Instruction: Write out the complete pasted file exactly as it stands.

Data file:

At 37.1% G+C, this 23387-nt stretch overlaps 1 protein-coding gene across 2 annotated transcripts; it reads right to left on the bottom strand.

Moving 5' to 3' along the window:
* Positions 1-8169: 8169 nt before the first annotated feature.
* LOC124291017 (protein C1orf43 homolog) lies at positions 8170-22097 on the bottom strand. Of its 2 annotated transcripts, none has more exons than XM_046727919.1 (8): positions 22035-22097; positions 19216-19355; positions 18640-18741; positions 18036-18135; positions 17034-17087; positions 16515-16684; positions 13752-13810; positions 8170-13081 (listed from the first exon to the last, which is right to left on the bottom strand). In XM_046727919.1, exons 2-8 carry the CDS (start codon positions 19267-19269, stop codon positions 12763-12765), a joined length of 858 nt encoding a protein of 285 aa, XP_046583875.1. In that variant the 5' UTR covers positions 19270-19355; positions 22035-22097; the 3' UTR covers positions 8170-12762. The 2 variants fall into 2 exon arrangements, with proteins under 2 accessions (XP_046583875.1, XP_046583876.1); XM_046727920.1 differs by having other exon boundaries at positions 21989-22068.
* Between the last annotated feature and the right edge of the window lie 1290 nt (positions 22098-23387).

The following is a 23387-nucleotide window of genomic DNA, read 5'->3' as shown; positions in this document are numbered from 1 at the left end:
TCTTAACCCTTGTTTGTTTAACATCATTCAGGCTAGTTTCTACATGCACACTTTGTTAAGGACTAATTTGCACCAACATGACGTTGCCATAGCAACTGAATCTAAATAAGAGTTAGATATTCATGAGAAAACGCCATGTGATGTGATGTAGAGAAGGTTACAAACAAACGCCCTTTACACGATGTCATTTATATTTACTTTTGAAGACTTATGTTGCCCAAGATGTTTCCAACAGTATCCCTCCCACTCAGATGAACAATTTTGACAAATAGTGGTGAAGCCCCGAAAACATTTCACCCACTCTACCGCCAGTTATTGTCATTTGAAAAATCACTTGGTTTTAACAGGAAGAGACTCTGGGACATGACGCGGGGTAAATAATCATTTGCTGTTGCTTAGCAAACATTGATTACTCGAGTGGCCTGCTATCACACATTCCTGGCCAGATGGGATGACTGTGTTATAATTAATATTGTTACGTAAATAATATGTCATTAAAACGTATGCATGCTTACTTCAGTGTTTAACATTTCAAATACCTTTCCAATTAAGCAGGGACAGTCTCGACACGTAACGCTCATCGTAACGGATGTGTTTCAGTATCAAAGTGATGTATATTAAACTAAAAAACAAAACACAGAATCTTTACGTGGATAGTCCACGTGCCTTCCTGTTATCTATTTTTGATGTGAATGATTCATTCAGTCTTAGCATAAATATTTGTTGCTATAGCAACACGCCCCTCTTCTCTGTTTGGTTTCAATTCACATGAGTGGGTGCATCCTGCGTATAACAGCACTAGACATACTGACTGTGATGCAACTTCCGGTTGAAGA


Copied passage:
At 37.1% G+C, this 23387-nt stretch overlaps 1 protein-coding gene across 2 annotated transcripts; it reads right to left on the bottom strand.

Moving 5' to 3' along the window:
* Positions 1-8169: 8169 nt before the first annotated feature.
* LOC124291017 (protein C1orf43 homolog) lies at positions 8170-22097 on the bottom strand. Of its 2 annotated transcripts, none has more exons than XM_046727919.1 (8): positions 22035-22097; positions 19216-19355; positions 18640-18741; positions 18036-18135; positions 17034-17087; positions 16515-16684; positions 13752-13810; positions 8170-13081 (listed from the first exon to the last, which is right to left on the bottom strand). In XM_046727919.1, exons 2-8 carry the CDS (start codon positions 19267-19269, stop codon positions 12763-12765), a joined length of 858 nt encoding a protein of 285 aa, XP_046583875.1. In that variant the 5' UTR covers positions 19270-19355; positions 22035-22097; the 3' UTR covers positions 8170-12762. The 2 variants fall into 2 exon arrangements, with proteins under 2 accessions (XP_046583875.1, XP_046583876.1); XM_046727920.1 differs by having other exon boundaries at positions 21989-22068.
* Between the last annotated feature and the right edge of the window lie 1290 nt (positions 22098-23387).

The following is a 23387-nucleotide window of genomic DNA, read 5'->3' as shown; positions in this document are numbered from 1 at the left end:
TCTTAACCCTTGTTTGTTTAACATCATTCAGGCTAGTTTCTACATGCACACTTTGTTAAGGACTAATTTGCACCAACATGACGTTGCCATAGCAACTGAATCTAAATAAGAGTTAGATATTCATGAGAAAACGCCATGTGATGTGATGTAGAGAAGGTTACAAACAAACGCCCTTTACACGATGTCATTTATATTTACTTTTGAAGACTTATGTTGCCCAAGATGTTTCCAACAGTATCCCTCCCACTCAGATGAACAATTTTGACAAATAGTGGTGAAGCCCCGAAAACATTTCACCCACTCTACCGCCAGTTATTGTCATTTGAAAAATCACTTGGTTTTAACAGGAAGAGACTCTGGGACATGACGCGGGGTAAATAATCATTTGCTGTTGCTTAGCAAACATTGATTACTCGAGTGGCCTGCTATCACACATTCCTGGCCAGATGGGATGACTGTGTTATAATTAATATTGTTACGTAAATAATATGTCATTAAAACGTATGCATGCTTACTTCAGTGTTTAACATTTCAAATACCTTTCCAATTAAGCAGGGACAGTCTCGACACGTAACGCTCATCGTAACGGATGTGTTTCAGTATCAAAGTGATGTATATTAAACTAAAAAACAAAACACAGAATCTTTACGTGGATAGTCCACGTGCCTTCCTGTTATCTATTTTTGATGTGAATGATTCATTCAGTCTTAGCATAAATATTTGTTGCTATAGCAACACGCCCCTCTTCTCTGTTTGGTTTCAATTCACATGAGTGGGTGCATCCTGCGTATAACAGCACTAGACATACTGACTGTGATGCAACTTCCGGTTGAAGA